"The evil that men do lives after them, the good is oft interred with their bones."
Especially is this true of those men who, in times past, have originated the so-called systems in gynecology. Pernicious doctrines, false theories, and discarded methods live and flourish luxuriantly among the rank and file of the profession long after thegreat teachers who put them forth have mouldered into dust.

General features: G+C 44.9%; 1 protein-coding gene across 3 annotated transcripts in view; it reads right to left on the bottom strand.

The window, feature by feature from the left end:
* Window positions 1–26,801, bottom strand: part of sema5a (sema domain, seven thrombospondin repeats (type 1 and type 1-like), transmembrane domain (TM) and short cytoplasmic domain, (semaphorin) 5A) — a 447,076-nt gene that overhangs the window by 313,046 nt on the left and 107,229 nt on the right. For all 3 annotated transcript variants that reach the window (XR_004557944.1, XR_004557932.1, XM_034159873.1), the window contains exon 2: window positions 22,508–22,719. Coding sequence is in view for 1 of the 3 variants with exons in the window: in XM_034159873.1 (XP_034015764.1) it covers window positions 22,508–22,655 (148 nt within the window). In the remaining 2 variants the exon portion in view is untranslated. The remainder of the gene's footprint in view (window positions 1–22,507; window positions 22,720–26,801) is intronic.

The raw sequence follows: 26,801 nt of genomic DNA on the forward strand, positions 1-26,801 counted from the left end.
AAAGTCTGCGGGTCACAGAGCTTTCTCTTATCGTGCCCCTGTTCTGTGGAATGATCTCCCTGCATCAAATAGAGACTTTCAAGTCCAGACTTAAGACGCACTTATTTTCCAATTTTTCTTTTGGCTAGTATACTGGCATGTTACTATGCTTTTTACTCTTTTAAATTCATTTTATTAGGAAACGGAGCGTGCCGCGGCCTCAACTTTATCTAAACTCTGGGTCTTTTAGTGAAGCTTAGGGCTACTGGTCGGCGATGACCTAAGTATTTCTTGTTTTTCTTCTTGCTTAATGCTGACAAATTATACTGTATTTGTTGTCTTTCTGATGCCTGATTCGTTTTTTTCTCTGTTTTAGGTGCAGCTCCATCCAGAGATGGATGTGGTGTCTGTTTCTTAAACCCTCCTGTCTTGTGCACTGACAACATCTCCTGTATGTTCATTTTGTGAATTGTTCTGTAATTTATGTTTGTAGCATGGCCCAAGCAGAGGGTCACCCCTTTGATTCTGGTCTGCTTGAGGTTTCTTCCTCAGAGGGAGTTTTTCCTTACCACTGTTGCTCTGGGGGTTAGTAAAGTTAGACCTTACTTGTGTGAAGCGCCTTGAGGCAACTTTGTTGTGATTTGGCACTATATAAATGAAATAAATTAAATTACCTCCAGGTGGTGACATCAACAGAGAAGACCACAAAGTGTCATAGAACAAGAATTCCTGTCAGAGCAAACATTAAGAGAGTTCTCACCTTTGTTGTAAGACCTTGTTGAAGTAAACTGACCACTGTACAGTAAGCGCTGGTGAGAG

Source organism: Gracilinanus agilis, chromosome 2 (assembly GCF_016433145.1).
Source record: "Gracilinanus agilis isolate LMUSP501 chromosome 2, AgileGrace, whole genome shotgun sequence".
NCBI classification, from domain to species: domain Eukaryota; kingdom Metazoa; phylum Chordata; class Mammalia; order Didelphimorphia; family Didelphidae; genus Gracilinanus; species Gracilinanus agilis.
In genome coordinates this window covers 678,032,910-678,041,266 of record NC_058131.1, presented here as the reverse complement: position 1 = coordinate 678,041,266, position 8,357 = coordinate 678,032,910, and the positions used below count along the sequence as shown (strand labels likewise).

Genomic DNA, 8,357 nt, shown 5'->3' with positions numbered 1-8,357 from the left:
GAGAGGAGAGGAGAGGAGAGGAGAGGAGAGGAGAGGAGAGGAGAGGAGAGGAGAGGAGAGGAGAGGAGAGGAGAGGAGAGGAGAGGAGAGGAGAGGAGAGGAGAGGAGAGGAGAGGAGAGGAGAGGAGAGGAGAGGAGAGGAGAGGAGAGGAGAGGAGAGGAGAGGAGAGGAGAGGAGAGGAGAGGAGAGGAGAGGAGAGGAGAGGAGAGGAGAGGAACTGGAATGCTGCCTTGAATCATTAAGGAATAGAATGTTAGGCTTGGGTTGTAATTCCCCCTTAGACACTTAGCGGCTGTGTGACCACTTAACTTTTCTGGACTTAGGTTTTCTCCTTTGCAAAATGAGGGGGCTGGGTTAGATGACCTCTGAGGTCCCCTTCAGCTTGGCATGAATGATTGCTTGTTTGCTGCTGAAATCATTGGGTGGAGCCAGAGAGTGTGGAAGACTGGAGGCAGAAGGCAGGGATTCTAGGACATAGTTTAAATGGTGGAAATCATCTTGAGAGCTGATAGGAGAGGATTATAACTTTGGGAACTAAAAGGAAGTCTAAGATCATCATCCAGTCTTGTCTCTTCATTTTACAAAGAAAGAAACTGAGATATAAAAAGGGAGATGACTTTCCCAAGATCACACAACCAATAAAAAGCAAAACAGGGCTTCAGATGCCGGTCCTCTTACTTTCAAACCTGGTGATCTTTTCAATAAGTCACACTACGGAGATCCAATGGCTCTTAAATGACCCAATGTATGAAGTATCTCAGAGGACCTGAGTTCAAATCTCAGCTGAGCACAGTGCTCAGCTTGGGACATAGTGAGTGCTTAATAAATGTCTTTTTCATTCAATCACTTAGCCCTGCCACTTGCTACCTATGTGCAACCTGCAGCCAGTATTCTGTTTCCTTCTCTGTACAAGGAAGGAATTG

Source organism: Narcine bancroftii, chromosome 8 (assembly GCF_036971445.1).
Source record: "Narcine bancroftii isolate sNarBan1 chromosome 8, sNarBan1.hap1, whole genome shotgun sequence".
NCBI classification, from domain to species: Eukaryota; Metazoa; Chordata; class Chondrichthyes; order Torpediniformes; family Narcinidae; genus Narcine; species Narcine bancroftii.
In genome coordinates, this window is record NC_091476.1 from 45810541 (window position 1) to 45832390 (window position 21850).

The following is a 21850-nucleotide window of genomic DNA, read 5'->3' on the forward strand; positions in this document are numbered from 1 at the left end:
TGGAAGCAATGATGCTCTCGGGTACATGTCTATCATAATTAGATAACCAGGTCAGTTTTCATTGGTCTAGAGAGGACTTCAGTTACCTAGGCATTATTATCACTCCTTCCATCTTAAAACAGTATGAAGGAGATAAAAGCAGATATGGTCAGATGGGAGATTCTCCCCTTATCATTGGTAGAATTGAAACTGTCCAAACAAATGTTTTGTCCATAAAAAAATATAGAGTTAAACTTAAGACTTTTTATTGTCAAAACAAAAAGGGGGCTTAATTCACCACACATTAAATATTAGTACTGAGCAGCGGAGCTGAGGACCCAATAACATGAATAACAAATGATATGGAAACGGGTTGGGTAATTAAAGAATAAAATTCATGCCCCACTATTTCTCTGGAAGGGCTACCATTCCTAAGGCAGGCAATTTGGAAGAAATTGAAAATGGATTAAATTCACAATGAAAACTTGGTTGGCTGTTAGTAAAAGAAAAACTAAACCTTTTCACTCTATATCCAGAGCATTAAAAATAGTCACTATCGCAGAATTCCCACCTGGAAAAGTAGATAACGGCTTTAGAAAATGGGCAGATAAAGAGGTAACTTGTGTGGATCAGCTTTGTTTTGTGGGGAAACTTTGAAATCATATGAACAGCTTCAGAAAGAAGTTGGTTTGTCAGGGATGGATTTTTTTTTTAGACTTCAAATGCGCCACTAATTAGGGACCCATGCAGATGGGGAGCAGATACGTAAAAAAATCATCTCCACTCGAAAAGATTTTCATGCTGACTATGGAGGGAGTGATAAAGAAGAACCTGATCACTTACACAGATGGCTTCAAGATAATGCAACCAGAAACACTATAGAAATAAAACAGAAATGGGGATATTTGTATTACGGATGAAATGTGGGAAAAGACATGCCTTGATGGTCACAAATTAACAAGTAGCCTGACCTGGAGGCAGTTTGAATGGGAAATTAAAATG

We hear men talk of ulceration as glibly as when gynecologists were nothing more than animated sticks of argenti nitras. There are yet those who labor diligently for weeks and torture patients for months trying to lift up with some sort of a pessary an enlarged and displaced uterus, fixed by inflammatory adhesions due to tubo-ovarian disease.
The rage for sewing up the lacerated cervix without looking higher for pathological conditions is still gratifying the mechanical dexterity of gynecological enthusiasts who have never taught their